Ivory Coast, the world’s top cocoa grower, says a premium put in place to boost the livelihoods of their farmers will not change from its current form.
“We now consider the LID to be part of the commercial life of cocoa,” Yves Kone, the managing director of regulator Le Conseil du Cafe Cacao, said during an interview in the commercial capital, Abidjan, late Wednesday.
The so-called Living Income Differential, an additional $400 per ton of cocoa sourced from the country, came into effect at the beginning of the 2020-21 season after Ivory Coast and Ghana — which together make up nearly 70% of global exports of the key chocolate ingredient —joined forces to have greater control of the market.
The move, however, coincided with a glut in chocolate sales due to lockdowns from London to Los Angeles as a result of the global pandemic.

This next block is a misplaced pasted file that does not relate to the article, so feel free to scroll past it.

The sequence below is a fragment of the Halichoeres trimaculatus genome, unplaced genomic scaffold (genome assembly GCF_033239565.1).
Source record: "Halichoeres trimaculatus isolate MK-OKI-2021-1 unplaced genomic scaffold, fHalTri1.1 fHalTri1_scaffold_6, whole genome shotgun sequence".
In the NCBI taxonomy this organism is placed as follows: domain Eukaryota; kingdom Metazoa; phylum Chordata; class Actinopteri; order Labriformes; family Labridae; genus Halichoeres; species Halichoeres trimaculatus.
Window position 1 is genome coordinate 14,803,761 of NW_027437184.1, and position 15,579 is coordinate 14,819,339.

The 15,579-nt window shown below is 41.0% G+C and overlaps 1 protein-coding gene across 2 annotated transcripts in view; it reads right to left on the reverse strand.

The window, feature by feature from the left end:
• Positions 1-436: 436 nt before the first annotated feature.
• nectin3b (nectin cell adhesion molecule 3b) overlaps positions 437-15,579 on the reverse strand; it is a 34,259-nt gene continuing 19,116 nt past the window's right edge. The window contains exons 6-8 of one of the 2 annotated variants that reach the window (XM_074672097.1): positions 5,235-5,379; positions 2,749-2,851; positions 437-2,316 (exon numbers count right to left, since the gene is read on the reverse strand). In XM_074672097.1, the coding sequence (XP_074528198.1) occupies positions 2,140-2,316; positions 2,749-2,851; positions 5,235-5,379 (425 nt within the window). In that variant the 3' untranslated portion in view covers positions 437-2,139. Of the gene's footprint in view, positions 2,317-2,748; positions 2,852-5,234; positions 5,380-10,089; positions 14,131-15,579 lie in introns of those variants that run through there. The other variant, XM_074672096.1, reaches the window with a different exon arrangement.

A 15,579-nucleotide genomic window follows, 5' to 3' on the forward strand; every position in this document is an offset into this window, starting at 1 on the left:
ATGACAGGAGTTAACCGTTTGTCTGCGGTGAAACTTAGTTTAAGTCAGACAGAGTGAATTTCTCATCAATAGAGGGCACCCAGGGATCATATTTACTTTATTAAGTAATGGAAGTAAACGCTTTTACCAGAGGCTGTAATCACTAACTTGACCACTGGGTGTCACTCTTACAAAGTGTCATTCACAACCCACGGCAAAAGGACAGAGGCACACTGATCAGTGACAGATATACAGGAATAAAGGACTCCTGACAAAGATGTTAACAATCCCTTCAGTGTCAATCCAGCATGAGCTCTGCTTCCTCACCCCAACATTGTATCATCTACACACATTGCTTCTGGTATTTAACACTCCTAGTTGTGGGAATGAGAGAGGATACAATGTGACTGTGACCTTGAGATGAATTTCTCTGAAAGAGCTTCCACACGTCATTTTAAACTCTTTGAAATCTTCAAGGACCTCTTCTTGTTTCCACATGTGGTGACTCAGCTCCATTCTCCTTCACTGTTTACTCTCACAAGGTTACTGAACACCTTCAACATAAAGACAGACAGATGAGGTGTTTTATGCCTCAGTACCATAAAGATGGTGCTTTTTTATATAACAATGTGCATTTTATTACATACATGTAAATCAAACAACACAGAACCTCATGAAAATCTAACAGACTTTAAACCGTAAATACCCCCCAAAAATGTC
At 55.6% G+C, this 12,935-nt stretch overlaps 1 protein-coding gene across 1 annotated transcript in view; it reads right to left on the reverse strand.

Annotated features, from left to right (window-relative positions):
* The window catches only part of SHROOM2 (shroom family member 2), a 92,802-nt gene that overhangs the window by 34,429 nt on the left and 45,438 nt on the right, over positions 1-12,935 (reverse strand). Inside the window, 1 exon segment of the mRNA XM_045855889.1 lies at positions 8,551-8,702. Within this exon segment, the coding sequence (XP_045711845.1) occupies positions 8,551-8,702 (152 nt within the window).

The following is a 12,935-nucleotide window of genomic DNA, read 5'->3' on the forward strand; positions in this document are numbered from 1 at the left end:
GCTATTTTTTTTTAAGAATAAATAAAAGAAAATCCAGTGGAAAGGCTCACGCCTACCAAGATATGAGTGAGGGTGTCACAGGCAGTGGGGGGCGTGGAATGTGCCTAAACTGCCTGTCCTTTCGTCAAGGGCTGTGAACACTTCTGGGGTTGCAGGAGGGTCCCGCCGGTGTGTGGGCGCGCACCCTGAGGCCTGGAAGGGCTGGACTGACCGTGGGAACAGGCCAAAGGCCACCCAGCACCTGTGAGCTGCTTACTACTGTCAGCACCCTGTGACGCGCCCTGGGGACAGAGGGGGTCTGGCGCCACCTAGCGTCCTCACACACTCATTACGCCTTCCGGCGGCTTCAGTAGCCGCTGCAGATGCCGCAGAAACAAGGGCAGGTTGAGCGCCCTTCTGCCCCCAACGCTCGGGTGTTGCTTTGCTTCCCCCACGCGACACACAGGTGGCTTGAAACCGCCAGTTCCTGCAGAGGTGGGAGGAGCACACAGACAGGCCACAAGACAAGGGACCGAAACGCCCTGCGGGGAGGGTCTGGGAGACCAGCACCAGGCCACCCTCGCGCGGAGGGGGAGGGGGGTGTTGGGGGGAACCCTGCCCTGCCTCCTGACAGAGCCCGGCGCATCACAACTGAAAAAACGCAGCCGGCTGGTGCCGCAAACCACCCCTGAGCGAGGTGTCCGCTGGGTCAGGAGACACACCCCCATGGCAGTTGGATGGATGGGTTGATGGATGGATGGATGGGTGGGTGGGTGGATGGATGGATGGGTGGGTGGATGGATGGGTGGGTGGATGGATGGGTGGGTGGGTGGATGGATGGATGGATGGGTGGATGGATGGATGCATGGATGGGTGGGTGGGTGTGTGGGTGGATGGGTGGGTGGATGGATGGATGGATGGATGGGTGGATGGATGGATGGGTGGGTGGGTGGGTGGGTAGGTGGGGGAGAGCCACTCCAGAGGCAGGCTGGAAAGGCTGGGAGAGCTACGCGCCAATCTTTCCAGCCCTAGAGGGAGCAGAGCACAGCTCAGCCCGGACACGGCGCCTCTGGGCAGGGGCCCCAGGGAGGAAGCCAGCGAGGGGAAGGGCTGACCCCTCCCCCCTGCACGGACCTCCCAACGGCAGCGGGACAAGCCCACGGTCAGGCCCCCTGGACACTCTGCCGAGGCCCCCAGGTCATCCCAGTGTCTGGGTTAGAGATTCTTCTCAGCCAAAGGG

Kone said a temporary measure to offset the cost of the LID by negotiating on a separate country differential will be adjusted.
“Some people have thought that because we have made efforts to reduce the country differential that we are allowing the LID to die,” he added. “No, the LID is here to stay.”
The differential allowed the regulator to increase the farmgate price to 1,000 CFA francs ($1.79) per kilogram at the start of the 2020-21 season, but it was later reduced for the smaller of the two annual harvests in April.
Both Ivory Coast and Ghana are anticipating a slightly smaller harvest for the season that starts on Oct. 1.
Ghana expects to produce 950,000 tons, about 50,000 tons less than projected for this season. Ivory Coast may have 200,000-250,000 tons less than this season, said Kone.